To the men and women who serve

By Don Mohler, Baltimore County Executive

Every instinct tells us to run away from the fire, the crash, the broken body. Every instinct in our first responders says “rush to the emergency, we’re here to help.”

They spring into action when dispatch sends them to a burning building, an accident, a robbery or domestic disturbance. They spend long shifts gathering evidence, patrolling neighborhoods, and responding to 911 calls for medical emergencies.

All answer the call to serve in a way that is sometimes hard for others to understand. Why would they work holidays and late shifts, giving up time with their families to hold a stranger’s hand in an ambulance? Why would they rush toward possible danger? Why would they risk their lives for people they don’t know?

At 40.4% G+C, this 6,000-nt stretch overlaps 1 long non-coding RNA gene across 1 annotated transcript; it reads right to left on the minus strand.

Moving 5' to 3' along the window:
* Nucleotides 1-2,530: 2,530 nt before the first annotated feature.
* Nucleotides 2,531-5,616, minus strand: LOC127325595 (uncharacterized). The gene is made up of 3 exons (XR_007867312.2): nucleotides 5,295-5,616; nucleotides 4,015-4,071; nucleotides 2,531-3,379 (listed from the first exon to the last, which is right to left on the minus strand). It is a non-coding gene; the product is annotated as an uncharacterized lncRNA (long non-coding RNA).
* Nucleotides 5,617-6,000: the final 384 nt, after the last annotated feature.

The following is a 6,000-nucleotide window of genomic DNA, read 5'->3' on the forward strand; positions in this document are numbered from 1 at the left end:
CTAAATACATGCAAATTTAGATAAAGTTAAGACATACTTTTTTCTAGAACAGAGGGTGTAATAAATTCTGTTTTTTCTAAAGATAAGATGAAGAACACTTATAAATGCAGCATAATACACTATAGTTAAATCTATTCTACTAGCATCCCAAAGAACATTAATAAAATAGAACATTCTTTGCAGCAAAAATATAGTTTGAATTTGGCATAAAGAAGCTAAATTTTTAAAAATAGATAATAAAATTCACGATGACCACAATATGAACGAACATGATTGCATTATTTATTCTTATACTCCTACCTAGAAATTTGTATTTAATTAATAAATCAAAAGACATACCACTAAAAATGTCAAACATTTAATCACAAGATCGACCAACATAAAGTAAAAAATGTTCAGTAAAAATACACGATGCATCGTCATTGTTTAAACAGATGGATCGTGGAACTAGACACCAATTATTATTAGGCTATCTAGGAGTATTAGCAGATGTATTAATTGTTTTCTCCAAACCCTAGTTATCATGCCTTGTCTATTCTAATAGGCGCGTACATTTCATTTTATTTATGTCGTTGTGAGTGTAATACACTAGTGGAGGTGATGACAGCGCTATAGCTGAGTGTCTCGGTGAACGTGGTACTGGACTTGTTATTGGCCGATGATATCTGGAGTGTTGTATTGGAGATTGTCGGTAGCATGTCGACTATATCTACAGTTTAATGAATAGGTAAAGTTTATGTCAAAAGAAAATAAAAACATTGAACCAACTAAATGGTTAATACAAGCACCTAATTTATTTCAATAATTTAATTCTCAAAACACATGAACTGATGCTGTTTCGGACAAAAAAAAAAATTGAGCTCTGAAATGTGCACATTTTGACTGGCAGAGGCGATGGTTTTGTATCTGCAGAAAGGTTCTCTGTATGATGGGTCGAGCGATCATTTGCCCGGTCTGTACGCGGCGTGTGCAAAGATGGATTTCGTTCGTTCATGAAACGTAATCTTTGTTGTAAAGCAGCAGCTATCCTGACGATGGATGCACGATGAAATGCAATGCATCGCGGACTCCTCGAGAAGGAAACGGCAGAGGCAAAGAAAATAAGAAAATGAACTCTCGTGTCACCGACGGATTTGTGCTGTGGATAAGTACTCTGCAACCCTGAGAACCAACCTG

The answer is different for every police, fire, paramedic and 911 responder.

This September 11, we give special thanks to the men and women who rush to the emergency. They answer the call, and we are a better, safer community for their service.


Community Cheers as Mohler Cuts Ribbon on Replacement Span

The rain did not dampen the spirits in Woodlawn this morning as Baltimore County Executive Don Mohler celebrated the grand opening of a newly rebuilt pedestrian bridge that replaces the one used by generations of Woodlawn area residents.

“This footbridge is an important community connection, giving people easy access to the high school, library and shopping and we’re committed to providing resources like this that enhance the quality of life for our residents,” Mohler said.